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Homeland Security

A "New" Dynamic in the Western Hemisphere Security Environment: The Mexican Zetas and Other Private Armies


A 'New' Dynamic in the Western Hemisphere Security Environment: The Mexican Zetas and Other Private Armies - Cover

Authored by Dr. Max G. Manwaring.

September 2009

51 Pages

Brief Synopsis

This monograph is intended to help political, military, policy, opinion, and academic leaders think strategically about explanations, consequences, and responses that might apply to the volatile and dangerous new dynamic that has inserted itself into the already crowded Mexican and hemispheric security arena, that is, the privatized Zeta military organization. In Mexico, this new dynamic involves the migration of traditional hard-power national security and sovereignty threats from traditional state and nonstate adversaries to hard and soft power threats from professional private nonstate military organizations. This dynamic also involves a more powerful and ambiguous mix of terrorism, crime, and conventional war tactics, operations, and strategies than experienced in the past. Moreover, this violence and its perpetrators tend to create and consolidate semi-autonomous enclaves (criminal free-states) that develop in to quasi-states—and what the Mexican government calls “Zones of Impunity.” All together, these dynamics not only challenge Mexican security, stability, and sovereignty, but, if left improperly understood and improperly countered, also challenge the security and stability of the United States and Mexico’s other neighbors.

Summary

A new and dangerous dynamic has been introduced into the Mexican internal security environment. That new dynamic involves the migration of power from traditional state and nonstate adversaries to nontraditional nonstate private military organizations such as the Zetas, enforcer gangs like the Aztecas, Negros, and Polones, and paramilitary triggermen. Moreover, the actions of these irregular nonstate actors tend to be more political-psychological than military, and further move the threat from hard power to soft power solutions.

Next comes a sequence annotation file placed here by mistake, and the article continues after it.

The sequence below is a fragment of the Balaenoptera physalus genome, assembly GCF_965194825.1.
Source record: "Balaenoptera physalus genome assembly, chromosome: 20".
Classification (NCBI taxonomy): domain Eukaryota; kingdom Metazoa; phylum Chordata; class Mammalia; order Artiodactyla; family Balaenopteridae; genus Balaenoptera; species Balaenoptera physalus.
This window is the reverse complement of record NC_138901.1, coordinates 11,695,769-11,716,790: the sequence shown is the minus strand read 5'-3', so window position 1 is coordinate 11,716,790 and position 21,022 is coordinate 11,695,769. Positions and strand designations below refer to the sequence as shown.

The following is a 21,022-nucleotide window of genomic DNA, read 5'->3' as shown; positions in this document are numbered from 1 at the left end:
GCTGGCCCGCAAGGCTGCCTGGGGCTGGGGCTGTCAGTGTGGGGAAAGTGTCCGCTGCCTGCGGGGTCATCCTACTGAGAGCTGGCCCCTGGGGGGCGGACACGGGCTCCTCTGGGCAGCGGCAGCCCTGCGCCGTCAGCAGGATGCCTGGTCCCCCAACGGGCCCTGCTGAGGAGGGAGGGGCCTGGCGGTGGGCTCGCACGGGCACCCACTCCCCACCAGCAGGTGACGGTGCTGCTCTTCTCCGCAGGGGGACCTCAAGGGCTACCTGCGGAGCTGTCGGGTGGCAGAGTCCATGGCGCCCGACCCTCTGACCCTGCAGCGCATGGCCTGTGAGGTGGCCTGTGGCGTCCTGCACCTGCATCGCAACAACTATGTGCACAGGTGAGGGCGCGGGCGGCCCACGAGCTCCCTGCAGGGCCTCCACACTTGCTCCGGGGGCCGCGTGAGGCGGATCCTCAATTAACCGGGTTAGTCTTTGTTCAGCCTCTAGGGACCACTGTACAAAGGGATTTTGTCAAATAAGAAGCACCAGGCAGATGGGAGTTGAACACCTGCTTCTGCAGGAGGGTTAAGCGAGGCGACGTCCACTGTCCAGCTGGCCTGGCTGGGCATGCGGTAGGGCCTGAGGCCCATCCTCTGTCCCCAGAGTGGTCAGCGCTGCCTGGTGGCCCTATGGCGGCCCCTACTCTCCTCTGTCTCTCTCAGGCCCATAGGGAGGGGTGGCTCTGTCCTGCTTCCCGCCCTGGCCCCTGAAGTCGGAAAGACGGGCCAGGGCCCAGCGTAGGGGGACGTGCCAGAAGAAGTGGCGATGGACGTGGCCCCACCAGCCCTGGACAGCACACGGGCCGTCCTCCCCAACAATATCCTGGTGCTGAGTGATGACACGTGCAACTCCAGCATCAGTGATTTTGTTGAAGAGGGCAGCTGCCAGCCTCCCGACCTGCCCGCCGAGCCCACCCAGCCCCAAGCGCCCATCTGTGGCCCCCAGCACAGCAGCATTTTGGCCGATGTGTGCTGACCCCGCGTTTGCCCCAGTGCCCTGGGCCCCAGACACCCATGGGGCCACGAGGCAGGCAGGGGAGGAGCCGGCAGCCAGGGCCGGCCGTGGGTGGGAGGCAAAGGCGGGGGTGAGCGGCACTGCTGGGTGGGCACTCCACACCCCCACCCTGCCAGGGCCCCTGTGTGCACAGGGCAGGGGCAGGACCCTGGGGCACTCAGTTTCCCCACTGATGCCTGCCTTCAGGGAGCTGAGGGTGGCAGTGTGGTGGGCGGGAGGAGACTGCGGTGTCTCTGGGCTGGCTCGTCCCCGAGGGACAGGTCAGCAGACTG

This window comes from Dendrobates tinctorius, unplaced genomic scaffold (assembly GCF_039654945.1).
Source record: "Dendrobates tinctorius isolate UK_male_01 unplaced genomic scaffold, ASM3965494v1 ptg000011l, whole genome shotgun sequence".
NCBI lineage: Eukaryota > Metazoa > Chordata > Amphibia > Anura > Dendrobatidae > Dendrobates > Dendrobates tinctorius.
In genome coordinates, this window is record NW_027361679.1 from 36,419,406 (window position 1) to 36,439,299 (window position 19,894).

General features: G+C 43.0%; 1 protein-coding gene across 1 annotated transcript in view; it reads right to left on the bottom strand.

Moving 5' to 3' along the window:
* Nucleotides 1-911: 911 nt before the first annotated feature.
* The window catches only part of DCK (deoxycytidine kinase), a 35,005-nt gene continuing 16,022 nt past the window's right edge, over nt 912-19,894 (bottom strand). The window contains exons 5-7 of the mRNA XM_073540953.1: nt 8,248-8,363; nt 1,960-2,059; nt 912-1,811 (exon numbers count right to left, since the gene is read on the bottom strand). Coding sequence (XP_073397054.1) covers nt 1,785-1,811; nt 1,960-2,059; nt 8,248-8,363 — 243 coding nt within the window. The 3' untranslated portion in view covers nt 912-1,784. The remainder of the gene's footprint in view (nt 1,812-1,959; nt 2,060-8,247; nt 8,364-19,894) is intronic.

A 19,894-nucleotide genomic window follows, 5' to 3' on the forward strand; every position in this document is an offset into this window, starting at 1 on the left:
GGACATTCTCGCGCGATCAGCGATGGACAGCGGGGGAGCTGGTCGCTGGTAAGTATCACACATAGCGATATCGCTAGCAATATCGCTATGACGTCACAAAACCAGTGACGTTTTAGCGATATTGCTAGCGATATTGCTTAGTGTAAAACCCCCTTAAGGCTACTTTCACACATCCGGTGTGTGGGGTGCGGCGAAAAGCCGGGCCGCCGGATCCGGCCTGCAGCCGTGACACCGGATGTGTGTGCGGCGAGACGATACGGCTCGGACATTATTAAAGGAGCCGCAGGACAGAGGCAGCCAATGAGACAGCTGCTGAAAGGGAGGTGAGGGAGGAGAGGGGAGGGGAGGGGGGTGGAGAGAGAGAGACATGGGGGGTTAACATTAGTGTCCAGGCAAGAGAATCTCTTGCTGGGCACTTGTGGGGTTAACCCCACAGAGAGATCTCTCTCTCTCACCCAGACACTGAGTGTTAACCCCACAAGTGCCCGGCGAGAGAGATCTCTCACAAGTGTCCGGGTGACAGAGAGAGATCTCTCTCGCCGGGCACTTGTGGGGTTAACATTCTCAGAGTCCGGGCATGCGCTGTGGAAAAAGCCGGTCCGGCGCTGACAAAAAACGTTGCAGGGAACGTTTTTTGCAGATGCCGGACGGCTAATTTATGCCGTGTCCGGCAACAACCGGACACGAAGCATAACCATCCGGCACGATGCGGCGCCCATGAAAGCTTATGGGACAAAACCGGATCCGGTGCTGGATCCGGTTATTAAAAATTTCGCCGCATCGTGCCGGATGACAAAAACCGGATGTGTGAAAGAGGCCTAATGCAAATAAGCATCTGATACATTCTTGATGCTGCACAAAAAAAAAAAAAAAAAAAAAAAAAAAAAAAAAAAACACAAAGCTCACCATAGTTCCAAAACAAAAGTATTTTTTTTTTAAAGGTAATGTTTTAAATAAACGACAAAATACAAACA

In this connection, we examine the macro “what, why, who, how, and so what?” questions concerning the resultant type of conflict that has been and is being fought in Mexico. A useful way to organize these questions is to adopt a matrix approach. The matrix may be viewed as having four sets of elements: (1) The Contextual Setting, (the “what?” and beginning “why” questions); (2) The Protagonist’s Background, Organization, Operations, Motives, and Linkages (the fundamental “who? why?” and “how” questions); (3) The Strategic-Level Outcomes and Consequences (the basic “so what?” question; and (4) Recommendations that address the salient implications. These various elements are mutually influencing and constitute the political-strategic level cause and effect dynamics of a given case.